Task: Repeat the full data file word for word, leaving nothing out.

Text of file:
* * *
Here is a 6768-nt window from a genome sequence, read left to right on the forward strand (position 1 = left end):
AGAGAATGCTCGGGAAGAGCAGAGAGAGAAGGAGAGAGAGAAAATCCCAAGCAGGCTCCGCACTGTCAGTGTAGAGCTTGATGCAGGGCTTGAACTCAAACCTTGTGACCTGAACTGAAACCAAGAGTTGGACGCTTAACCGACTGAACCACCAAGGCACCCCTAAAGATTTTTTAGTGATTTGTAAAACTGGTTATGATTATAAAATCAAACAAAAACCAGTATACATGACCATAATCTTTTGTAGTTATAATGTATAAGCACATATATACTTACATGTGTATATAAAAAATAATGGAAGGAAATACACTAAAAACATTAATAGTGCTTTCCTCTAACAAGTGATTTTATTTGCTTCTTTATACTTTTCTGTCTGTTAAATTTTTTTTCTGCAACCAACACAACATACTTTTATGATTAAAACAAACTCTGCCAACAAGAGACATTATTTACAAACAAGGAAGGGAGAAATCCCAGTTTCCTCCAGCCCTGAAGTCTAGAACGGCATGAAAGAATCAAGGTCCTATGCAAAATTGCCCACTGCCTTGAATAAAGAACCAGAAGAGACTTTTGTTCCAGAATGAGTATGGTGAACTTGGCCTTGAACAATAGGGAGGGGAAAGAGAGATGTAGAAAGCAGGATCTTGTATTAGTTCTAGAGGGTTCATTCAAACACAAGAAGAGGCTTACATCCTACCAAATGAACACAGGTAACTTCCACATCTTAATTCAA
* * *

Here is a 6768-nt window from a genome sequence, read left to right on the forward strand (position 1 = left end):
AGAGAATGCTCGGGAAGAGCAGAGAGAGAAGGAGAGAGAGAAAATCCCAAGCAGGCTCCGCACTGTCAGTGTAGAGCTTGATGCAGGGCTTGAACTCAAACCTTGTGACCTGAACTGAAACCAAGAGTTGGACGCTTAACCGACTGAACCACCAAGGCACCCCTAAAGATTTTTTAGTGATTTGTAAAACTGGTTATGATTATAAAATCAAACAAAAACCAGTATACATGACCATAATCTTTTGTAGTTATAATGTATAAGCACATATATACTTACATGTGTATATAAAAAATAATGGAAGGAAATACACTAAAAACATTAATAGTGCTTTCCTCTAACAAGTGATTTTATTTGCTTCTTTATACTTTTCTGTCTGTTAAATTTTTTTTCTGCAACCAACACAACATACTTTTATGATTAAAACAAACTCTGCCAACAAGAGACATTATTTACAAACAAGGAAGGGAGAAATCCCAGTTTCCTCCAGCCCTGAAGTCTAGAACGGCATGAAAGAATCAAGGTCCTATGCAAAATTGCCCACTGCCTTGAATAAAGAACCAGAAGAGACTTTTGTTCCAGAATGAGTATGGTGAACTTGGCCTTGAACAATAGGGAGGGGAAAGAGAGATGTAGAAAGCAGGATCTTGTATTAGTTCTAGAGGGTTCATTCAAACACAAGAAGAGGCTTACATCCTACCAAATGAACACAGGTAACTTCCACATCTTAATTCAA